When I was at school, Shakespeare shared a mental shelf with Hendrix. I knew their art was “great” but I wasn’t sure I actually liked it, or really understood it.
My Jimi Hendrix breakthrough came when I tried to play it. Only when you listen hard and deep do you understand the incomparably lazy grace of his playing. I still approach live Hendrix with a degree of trepidation.
My William Shakespeare breakthrough came by degrees, though I am indebted to my public speaking coach, Ann Mulraine, for resurrecting my love of words and bringing me back to the bard. And, of course, live Shakespeare – be that the RSC, a local theatre or Hollywood – is something to be savoured.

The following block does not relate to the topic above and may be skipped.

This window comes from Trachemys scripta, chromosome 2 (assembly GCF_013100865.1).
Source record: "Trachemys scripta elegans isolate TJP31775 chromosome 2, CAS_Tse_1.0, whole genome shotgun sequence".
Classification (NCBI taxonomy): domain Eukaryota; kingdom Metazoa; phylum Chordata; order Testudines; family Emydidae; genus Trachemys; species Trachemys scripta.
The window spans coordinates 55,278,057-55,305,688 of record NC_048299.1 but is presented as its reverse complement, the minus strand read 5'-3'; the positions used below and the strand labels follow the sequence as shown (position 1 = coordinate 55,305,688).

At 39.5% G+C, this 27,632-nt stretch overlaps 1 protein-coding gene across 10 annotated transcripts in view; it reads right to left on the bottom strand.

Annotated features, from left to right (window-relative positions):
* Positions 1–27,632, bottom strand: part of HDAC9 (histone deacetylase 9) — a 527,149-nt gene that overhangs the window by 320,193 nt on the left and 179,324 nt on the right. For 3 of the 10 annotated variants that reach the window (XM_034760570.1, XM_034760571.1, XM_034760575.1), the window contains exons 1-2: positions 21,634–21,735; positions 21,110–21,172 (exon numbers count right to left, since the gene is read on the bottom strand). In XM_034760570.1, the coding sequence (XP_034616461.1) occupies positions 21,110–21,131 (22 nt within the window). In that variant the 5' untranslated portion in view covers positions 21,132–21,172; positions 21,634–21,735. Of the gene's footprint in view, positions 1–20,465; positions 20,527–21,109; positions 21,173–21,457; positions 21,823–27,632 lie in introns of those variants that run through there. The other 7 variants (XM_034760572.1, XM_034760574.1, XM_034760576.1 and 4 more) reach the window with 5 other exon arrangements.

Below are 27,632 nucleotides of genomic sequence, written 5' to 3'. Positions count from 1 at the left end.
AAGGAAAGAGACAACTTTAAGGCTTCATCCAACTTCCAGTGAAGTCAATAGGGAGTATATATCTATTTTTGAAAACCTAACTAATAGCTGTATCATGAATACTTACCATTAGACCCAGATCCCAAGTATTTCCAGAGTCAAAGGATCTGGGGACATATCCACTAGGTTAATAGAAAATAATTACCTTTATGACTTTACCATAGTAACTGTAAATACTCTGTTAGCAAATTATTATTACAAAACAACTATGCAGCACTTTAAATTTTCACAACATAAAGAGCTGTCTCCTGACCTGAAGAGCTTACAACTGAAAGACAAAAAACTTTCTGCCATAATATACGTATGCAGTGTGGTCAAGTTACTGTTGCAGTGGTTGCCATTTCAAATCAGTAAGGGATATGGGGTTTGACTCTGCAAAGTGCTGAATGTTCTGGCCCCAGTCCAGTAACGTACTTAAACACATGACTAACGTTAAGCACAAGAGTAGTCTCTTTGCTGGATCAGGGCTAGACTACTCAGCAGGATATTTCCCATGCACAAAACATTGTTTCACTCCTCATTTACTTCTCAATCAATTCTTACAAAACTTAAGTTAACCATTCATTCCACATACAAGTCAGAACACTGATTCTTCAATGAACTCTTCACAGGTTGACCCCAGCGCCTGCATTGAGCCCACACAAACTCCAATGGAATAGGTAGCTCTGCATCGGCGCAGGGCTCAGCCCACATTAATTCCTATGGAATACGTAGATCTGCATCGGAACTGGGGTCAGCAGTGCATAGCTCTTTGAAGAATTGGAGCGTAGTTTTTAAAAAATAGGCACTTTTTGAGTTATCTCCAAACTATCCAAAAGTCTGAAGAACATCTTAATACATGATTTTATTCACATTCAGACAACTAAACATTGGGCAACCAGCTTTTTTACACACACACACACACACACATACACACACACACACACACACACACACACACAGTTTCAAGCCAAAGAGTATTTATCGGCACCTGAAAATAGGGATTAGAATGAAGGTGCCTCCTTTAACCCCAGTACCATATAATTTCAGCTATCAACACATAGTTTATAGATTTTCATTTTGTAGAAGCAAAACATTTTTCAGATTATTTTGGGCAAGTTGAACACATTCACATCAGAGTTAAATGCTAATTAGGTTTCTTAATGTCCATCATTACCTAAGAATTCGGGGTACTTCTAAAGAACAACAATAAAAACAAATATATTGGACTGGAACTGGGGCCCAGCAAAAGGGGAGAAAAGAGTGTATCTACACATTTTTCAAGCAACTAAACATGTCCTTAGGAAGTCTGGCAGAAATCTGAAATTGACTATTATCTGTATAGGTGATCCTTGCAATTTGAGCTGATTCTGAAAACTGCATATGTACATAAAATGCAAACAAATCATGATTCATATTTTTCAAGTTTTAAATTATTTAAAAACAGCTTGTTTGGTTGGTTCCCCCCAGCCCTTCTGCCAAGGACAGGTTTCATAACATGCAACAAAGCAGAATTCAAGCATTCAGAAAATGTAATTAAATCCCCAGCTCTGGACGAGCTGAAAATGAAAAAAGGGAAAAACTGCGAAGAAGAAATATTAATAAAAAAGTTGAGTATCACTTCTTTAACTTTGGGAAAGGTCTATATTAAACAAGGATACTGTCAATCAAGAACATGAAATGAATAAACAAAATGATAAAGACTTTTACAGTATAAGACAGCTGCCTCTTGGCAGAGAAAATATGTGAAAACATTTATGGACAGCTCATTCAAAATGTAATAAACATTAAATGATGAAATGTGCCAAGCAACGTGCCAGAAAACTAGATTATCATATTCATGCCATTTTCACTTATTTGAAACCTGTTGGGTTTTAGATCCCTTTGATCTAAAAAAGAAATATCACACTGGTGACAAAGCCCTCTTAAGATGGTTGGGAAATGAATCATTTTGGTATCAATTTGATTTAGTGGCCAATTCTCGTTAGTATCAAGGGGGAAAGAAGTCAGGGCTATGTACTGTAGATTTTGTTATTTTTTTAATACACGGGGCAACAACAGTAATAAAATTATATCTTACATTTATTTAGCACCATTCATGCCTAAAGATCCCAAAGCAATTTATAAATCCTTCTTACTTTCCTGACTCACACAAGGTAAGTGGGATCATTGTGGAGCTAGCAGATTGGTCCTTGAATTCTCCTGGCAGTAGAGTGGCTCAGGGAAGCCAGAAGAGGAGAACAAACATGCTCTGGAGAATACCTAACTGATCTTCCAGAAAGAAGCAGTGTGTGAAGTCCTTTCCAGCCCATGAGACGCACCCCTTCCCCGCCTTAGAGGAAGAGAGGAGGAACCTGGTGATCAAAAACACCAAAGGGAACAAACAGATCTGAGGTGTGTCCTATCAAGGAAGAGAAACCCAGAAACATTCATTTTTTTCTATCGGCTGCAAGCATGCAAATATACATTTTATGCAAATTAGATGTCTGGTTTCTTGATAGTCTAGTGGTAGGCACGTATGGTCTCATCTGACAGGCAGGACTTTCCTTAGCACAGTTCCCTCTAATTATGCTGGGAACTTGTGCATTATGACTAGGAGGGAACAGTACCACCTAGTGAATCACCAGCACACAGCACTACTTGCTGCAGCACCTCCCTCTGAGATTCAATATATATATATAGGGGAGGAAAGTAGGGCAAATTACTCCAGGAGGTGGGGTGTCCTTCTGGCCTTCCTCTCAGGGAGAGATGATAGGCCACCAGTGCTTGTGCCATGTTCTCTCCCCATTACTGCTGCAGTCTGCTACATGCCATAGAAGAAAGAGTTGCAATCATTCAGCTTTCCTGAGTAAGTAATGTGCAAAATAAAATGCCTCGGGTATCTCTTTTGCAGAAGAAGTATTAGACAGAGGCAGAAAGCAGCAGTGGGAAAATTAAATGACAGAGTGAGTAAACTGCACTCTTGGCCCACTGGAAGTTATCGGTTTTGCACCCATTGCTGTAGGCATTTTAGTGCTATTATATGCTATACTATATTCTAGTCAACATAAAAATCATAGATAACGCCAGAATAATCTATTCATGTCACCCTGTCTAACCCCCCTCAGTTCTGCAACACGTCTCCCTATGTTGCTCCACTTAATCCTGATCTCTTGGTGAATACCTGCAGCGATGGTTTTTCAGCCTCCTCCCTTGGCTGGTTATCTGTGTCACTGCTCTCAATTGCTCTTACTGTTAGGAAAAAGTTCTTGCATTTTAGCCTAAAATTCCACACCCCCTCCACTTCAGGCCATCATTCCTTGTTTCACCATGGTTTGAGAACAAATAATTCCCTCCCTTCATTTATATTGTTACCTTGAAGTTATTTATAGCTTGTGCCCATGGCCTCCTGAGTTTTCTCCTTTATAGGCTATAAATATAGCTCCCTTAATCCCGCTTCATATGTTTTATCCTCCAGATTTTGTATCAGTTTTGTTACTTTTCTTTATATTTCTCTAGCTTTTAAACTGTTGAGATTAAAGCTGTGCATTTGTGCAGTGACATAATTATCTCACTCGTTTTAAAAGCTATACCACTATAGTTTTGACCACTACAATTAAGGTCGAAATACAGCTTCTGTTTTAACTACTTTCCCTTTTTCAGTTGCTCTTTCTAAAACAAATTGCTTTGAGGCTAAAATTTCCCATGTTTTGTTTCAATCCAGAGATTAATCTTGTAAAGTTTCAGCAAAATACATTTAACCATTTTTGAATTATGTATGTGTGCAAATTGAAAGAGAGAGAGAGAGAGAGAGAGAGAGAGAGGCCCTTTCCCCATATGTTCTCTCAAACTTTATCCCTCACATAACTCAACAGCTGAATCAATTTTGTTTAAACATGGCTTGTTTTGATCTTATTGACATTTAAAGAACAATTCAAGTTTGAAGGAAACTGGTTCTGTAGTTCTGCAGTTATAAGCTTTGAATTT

If you have ever wondered why Shakespeare is venerated as the greatest writer in the English language, have a little look at this, from school revision site enotes.com:
“Part of its appeal, besides its evocative sound, is its economic phrasing, which suggests all three meanings of “fell”: Macbeth figuratively “falls” from the sky in a “fierce, deadly” swoop to “cut down” Macduff’s family.”
One fell swoop.